You have no doubt heard about the wildly fluctuating fortunes of cryptocurrencies like Bitcoin. Stories of people who bought low and made a fortune – and others of investors who purchased when the price was high only to see it fall dramatically.
But did you know you can trade on the price movement of cryptocurrencies without physically owning them? And that you can profit from the price falling, just as you can from it rising? That might sound far-fetched, but with crypto trading, it is entirely possible, providing you placed your money on the right side of the move.
This article gives you an outline of how to trade on cryptocurrencies and where to do so. The investment format has become popular globally, and so the best trading platform in South Africa or Australia will be just as useful to readers in the United States and vice versa. Crypto is a global phenomenon, after all.
How To Trade Crypto
The first thing you must do is find a trading platform managed by a reliable broker. Most platforms offer markets on shares, indices, commodities, and foreign exchange currencies from around the world, and some now also offer you the chance to trade in cryptocurrencies.
But on these platforms, rather than buying a Bitcoin for around $34,000 (well, a piece of a Bitcoin anyway), you can trade on the price fluctuation.
On your trading platform, you will see the current buy and sell price for Bitcoin or Ethereum, plus a selection of other well-known cryptocurrencies. Using your knowledge and research (always read up and take advice first), you will place a trade based on whether you think the price will rise or fall.
Bitcoin Daily Price Chart
Rather than having to pay the full price for one Bitcoin (which is out of reach of most), you will instead effectively bet a certain amount for every tiny shift in price, known in trading as a pip. For example, you might ‘Sell’ Bitcoin at $0.10 a pip, with the selling price set at 33970. Once you execute the trade, you make $0.10 for every digit the price falls. If the price tumbles $1,000, you make $100. Consider if you executed this trade back in April when the Bitcoin price nudged $66,500. It has lost around $32,000 since – that would have been a profit of $3,200.
Alternatively, you can go long, which means you buy at the current price with the expectation that it will rise.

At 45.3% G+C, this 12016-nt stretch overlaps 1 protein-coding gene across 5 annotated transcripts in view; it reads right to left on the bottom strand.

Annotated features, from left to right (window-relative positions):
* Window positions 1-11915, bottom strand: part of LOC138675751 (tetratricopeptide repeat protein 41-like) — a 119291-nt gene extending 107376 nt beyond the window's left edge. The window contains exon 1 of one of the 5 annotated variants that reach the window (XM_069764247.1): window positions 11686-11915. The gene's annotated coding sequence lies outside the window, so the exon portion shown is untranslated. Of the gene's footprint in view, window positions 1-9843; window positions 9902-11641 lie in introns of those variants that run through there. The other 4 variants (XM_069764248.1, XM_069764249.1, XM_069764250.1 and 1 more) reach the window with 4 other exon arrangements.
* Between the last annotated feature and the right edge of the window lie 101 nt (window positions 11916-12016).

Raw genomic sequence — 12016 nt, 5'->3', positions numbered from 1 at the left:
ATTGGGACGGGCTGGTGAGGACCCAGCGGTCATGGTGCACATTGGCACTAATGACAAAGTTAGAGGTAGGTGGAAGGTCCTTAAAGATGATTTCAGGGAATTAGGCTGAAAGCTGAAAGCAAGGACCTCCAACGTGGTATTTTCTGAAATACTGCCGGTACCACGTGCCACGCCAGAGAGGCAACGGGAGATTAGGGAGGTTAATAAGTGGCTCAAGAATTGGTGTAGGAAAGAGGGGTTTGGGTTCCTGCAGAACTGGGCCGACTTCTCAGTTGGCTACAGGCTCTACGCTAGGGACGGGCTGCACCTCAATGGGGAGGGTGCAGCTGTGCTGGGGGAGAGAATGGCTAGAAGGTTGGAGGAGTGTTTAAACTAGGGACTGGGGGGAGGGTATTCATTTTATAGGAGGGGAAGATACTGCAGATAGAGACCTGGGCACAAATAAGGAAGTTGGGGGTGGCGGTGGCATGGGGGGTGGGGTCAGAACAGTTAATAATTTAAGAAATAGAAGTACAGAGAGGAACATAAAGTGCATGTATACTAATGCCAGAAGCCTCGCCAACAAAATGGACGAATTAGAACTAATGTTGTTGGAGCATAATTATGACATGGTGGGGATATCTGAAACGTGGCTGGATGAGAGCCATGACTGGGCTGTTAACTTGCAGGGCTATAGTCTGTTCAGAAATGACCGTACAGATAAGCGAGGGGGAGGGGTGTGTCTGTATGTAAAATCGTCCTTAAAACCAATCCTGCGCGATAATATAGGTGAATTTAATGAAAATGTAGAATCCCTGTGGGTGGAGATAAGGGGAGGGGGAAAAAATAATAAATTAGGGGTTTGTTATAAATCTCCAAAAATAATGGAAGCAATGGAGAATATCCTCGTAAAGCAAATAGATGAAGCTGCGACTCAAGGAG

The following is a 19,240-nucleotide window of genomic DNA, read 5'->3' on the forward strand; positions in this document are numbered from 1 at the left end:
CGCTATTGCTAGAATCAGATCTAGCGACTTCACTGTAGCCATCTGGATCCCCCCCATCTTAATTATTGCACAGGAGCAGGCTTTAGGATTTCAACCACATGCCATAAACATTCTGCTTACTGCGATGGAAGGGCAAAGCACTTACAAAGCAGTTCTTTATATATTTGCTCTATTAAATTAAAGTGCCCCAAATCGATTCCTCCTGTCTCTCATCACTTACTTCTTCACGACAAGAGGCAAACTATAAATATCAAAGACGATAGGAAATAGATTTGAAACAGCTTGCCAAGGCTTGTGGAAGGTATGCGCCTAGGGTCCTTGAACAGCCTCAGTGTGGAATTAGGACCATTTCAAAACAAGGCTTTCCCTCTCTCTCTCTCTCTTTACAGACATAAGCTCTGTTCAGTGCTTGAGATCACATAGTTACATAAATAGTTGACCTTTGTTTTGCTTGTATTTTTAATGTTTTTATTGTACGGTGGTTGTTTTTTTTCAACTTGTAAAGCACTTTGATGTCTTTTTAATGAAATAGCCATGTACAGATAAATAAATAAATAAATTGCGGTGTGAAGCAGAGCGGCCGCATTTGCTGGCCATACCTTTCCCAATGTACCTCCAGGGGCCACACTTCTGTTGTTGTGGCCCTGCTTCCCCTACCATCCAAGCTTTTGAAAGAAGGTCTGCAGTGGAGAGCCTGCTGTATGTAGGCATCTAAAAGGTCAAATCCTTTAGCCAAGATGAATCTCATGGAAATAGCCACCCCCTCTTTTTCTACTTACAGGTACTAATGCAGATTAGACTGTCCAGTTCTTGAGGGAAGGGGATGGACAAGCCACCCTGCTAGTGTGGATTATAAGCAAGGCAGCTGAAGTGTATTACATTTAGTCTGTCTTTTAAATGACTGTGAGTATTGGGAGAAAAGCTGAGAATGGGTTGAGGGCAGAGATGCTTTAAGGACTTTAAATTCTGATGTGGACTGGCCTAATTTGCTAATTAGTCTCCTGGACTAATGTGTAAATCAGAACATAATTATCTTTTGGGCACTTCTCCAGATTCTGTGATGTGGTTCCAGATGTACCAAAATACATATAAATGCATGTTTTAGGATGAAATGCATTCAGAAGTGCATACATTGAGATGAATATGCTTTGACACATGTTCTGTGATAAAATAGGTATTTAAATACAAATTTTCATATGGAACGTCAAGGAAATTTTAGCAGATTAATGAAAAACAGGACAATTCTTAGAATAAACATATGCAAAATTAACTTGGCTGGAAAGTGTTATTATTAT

While this is all well and good as a potential side hustle to make money, you can see the potential downside of crypto trading. Like any other form of trading, like buying traditional shares, if the price moves in the opposite direction to your trade, you lose money. In the example of you going short and selling Bitcoin at 33970 for $0.10 a pip, if the price rises, you’re going to lose $0.10 for every digit.
Find A Good Trading Platform
If you fancy giving crypto trading a try, then you need to find a broker with a platform that suits your needs. If you are a novice, find one that accepts small investments so you are not at risk of sizeable losses. Other than that, look for:
Big reputation for security
Select a trading platform that is well known and operates internationally. With good customer service and security with your personal data and payments, you can be sure you’re account is safe. A good choice of payment methods and fast transactions are also a big plus.
Good choice of markets
We’re concentrating on cryptocurrencies here, so make sure you have the ability to trade on crypto. But while you make your choice, be sure that your broker also offers a range of markets on shares, indices like the Nasdaq or Johannesburg Stock Exchange, traditional currency pairs (Forex), and commodities. This means you can test out other trading strategies in one place
Even trading experts are always learning. Your broker will hopefully provide lots of free training material so you can learn strategies and read up on the latest dealing tips.
Many traders deal on emerging patterns in a moving price chart. A good platform will offer free tools to make it easier for you to add lines and spot trends like the Moving Averages.
Dip Your Toe In The Water First
Like with any investment strategy, approach your first efforts at cryptocurrency with caution. Only buy and sell what you can afford to lose; otherwise, you will be under pressure and make erratic decisions that could cost you even more. Stock markets can crash, we all know that, but Bitcoin has a habit of wild price fluctuation.
Some platforms let you trade with a dummy account first so that you can see how everything works before risking any real money. And remember to read up and take advice. Get it right, and you could open the door to some decent profits.